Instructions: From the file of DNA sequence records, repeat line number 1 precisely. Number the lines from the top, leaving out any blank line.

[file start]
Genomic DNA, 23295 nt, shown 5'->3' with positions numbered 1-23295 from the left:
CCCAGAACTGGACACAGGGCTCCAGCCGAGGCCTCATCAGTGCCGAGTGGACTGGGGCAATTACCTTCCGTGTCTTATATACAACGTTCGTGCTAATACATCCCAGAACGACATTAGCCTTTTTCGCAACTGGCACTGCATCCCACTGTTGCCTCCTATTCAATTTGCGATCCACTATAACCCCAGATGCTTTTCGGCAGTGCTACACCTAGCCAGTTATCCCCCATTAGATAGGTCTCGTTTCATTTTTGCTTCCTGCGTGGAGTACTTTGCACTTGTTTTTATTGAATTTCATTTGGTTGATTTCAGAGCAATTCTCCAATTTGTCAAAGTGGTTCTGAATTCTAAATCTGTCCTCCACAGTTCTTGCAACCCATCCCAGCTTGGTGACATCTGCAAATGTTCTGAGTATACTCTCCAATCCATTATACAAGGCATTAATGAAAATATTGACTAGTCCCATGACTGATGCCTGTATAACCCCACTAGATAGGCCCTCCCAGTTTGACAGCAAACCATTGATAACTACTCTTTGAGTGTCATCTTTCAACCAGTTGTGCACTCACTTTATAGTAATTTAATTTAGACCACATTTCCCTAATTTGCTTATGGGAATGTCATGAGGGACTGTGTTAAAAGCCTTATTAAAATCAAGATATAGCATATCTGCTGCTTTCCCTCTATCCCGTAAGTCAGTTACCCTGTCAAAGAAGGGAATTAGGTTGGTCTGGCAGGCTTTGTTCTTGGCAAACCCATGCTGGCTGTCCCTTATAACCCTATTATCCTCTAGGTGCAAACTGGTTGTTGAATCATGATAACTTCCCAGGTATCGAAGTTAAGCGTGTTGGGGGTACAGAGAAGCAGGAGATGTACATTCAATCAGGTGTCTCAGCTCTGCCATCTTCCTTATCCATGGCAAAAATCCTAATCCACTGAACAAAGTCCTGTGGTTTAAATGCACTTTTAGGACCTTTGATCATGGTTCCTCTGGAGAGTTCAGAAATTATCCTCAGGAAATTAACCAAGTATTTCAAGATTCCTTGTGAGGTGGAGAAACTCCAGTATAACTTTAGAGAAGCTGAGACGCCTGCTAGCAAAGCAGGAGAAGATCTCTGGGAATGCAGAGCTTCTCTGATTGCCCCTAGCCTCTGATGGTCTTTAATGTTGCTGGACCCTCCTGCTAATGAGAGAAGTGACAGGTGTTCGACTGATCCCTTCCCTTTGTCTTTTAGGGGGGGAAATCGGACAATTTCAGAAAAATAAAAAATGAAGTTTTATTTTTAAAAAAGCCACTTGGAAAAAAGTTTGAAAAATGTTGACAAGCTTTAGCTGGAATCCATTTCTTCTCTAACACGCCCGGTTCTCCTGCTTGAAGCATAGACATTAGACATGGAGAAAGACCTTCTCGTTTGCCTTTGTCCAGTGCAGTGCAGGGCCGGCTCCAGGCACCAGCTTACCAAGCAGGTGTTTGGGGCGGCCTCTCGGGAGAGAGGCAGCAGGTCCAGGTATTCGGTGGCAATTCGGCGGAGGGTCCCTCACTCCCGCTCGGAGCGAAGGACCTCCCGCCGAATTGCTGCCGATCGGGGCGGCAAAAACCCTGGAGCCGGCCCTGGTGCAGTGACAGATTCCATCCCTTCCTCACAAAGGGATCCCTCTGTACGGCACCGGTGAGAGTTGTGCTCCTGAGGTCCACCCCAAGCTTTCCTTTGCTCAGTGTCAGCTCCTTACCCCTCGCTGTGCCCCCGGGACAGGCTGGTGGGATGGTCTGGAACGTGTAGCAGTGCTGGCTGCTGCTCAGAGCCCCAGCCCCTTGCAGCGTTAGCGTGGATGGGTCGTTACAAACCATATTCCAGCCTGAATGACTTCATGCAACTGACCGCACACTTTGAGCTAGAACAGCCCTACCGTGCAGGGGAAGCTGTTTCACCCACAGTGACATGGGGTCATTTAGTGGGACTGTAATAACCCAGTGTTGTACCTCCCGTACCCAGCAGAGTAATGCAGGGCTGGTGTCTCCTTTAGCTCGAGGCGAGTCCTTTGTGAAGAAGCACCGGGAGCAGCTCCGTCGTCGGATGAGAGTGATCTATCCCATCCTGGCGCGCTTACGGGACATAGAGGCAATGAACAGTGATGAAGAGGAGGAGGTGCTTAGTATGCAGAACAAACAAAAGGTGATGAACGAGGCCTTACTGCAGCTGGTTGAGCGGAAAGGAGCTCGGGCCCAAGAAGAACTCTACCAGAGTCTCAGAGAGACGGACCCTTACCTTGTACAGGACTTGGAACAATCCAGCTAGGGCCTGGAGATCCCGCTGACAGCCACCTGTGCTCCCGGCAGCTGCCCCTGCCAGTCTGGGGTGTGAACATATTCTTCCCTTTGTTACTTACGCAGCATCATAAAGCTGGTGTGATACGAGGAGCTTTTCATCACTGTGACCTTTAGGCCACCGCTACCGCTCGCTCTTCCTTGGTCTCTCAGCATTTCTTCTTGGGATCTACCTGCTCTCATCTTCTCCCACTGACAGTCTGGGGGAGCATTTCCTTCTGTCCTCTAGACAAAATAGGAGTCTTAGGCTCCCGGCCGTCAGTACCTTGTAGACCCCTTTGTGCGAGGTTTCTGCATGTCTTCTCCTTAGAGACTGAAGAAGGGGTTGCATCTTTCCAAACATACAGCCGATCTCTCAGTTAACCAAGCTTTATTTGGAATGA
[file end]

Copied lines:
Genomic DNA, 23295 nt, shown 5'->3' with positions numbered 1-23295 from the left: